Complexity / 2018 / Article
Special Issue

Bio-Inspired Learning and Adaptation for Optimization and Control of Complex Systems

View this Special Issue

Research Article | Open Access

Volume 2018 |Article ID 1212534 |

Wei Wei, "On Disturbance Rejection for a Class of Nonlinear Systems", Complexity, vol. 2018, Article ID 1212534, 14 pages, 2018.

On Disturbance Rejection for a Class of Nonlinear Systems

Academic Editor: Jing Na
Received17 Feb 2018
Revised18 Apr 2018
Accepted29 Apr 2018
Published05 Aug 2018


System control techniques have been developing for a long time. For advanced system requirements, sophisticated control algorithms are necessary for the nonlinear systems with uncertainties and disturbances. Disturbance attenuation or rejection control has been attracting an increasing attention from both control theory researchers and control engineering practitioners. In this paper, a new disturbance rejection control is proposed. Controllable canonical form is taken as the standard form of system dynamics, and a disturbance observer is taken to estimate the discrepancy between system dynamics and its standard form. Then the discrepancy could be compensated by control laws. Conditions of the closed-loop stability and ultimate bound of the tracking error have been obtained. Numerical results have also been presented to support the proposed approach.

1. Introduction

Automatic control plays a critical role in most of the engineering fields. Automatic control technology, which is capable of realizing the desired objectives without interference of human beings, has been developing all the time. For complex processes and advanced system requirements, a sophisticated control approach, which is able to optimize system performance and deal with interactions, nonlinearities, operating constrains, time-delay, and uncertainties, is of great necessity. For the sake of improving system performance in the presence of various uncertainties and disturbances, numerous advanced control algorithms and intelligent control methods, such as adaptive control, robust control, sliding mode control, model predictive control, neural network control, fuzzy control, and evolutionary computing techniques, have been proposed. Štefan Kozák has made an overview for the development of control engineering methods and structures in [1].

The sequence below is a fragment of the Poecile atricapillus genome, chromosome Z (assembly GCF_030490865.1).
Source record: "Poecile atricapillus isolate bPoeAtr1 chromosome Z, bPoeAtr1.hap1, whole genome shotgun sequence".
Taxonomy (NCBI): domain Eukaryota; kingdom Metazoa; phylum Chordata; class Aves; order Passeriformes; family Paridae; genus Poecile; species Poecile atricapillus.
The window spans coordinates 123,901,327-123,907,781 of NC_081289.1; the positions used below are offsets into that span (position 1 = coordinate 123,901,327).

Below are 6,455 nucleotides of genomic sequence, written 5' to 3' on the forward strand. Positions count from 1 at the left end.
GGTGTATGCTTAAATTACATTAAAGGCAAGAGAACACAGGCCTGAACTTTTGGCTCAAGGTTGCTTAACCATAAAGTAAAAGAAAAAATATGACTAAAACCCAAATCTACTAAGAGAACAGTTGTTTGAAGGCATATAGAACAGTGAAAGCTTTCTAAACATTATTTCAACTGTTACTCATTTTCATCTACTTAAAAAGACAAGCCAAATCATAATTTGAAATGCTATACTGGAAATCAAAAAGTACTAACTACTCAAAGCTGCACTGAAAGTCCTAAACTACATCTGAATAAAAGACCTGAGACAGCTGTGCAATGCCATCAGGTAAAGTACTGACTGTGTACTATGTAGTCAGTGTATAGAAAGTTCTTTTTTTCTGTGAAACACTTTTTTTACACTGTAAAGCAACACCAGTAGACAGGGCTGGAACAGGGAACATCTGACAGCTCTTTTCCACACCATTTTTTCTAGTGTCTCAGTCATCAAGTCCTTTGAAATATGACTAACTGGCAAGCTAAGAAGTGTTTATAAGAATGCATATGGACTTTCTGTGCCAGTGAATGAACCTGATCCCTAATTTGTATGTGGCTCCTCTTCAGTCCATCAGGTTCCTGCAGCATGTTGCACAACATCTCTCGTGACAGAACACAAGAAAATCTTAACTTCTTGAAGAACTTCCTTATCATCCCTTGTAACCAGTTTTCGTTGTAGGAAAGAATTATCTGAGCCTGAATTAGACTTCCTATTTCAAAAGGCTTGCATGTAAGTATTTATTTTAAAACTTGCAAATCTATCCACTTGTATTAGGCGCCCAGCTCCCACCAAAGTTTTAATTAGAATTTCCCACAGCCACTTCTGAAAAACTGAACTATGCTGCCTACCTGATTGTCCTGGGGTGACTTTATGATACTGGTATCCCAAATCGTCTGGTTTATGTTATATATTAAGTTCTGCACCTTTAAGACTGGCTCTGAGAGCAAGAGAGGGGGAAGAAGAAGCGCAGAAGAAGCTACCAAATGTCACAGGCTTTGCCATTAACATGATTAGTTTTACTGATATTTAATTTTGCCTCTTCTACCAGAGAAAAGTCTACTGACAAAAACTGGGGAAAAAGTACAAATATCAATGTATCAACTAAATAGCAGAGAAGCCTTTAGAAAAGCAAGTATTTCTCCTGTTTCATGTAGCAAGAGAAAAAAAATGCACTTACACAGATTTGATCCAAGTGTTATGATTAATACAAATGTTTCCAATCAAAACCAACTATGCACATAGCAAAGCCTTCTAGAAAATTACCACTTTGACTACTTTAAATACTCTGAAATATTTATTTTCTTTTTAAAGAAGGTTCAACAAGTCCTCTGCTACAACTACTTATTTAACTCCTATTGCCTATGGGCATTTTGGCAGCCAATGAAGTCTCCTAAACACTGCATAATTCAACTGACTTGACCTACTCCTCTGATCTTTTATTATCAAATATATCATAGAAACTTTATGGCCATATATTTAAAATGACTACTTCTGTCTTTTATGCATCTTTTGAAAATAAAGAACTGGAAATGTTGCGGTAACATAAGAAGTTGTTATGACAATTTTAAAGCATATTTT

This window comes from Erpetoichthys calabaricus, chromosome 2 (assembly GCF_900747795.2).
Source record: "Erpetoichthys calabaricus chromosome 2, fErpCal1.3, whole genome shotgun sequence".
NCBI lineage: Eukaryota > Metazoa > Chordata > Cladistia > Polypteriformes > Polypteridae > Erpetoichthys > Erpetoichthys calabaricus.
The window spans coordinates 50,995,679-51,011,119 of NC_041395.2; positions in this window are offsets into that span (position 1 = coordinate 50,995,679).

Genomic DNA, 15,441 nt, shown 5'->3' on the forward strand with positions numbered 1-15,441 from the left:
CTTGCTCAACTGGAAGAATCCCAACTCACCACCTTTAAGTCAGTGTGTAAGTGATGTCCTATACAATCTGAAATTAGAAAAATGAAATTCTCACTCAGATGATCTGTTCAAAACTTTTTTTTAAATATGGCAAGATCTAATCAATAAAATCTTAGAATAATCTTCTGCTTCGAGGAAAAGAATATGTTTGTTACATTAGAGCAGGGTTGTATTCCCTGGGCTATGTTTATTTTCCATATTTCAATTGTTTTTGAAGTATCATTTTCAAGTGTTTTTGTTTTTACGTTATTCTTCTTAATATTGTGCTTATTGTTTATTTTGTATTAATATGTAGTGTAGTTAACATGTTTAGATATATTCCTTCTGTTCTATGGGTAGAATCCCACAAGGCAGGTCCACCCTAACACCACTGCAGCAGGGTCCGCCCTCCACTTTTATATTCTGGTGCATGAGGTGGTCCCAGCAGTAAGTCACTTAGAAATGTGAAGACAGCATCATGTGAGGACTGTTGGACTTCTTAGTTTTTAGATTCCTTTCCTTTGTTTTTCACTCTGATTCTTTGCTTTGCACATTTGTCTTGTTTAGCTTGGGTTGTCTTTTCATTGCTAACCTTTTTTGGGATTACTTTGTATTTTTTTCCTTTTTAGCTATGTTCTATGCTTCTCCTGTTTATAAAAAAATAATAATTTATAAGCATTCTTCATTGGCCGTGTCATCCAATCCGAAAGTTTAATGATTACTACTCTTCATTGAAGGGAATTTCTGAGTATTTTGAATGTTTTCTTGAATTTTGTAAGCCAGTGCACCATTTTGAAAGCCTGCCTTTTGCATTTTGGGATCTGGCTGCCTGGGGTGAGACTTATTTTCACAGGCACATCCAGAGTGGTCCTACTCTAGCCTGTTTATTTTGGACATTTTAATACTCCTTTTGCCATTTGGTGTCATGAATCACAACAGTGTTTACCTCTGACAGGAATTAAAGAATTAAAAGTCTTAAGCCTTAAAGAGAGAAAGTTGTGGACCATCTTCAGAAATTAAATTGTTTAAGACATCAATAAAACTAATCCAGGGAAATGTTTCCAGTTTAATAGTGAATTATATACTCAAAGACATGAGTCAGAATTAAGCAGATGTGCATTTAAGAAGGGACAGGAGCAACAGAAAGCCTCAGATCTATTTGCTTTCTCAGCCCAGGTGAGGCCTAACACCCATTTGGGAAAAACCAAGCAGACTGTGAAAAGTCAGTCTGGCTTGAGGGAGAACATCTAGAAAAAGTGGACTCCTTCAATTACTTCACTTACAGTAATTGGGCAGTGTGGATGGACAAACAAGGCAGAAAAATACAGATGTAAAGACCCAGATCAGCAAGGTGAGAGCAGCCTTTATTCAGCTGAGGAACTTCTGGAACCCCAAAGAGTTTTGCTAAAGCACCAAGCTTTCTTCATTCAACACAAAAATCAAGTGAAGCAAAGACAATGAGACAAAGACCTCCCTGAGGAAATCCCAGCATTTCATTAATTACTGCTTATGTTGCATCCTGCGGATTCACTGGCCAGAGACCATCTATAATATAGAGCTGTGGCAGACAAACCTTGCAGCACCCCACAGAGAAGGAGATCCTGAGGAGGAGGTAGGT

Actually, interactions, nonlinearities, time delays, and uncertainties are ubiquitous in industrial processes. Those are key factors degrading system performance. Therefore, practically, the control problem is how to deal with those undesired factors so as to keep system performance still be satisfied [2]. If we define those issues as disturbance, then disturbance is a critical factor to corrupt a nominal course of actions. From this point of view, disturbance rejection is the key target in control [2, 3].

If disturbance is available, feed-forward control is a natural and optimal choice to attenuate or reject disturbance. However, disturbance is difficult to be available in advance. Thus, estimating disturbance is an alternative and effective way to solve this problem. Based on the estimation of disturbance, a control algorithm can be designed to suppress or cancel disturbance. Consequently, the closed-loop system performance could be guaranteed.

Motivated by such idea, researchers and practitioners have proposed a wide variety of disturbance attenuation/rejection control algorithms. Since the 1960s, numerous disturbance estimation techniques, that is, the core of disturbance attenuation/rejection control algorithms, have been reported, such as disturbance observer (DOB) technique in disturbance observer-based control (DOBC) [46], unknown input observer (UIO) technique in disturbance accommodation control (DAC) [7], extended-state observer (ESO) technique in active disturbance rejection control (ADRC) [8], perturbation observer (POB) technique [9], and generalized proportional integral observer (GPIO) technique [10]. A review on the reported disturbance estimation techniques can be found in [3, 11, 12].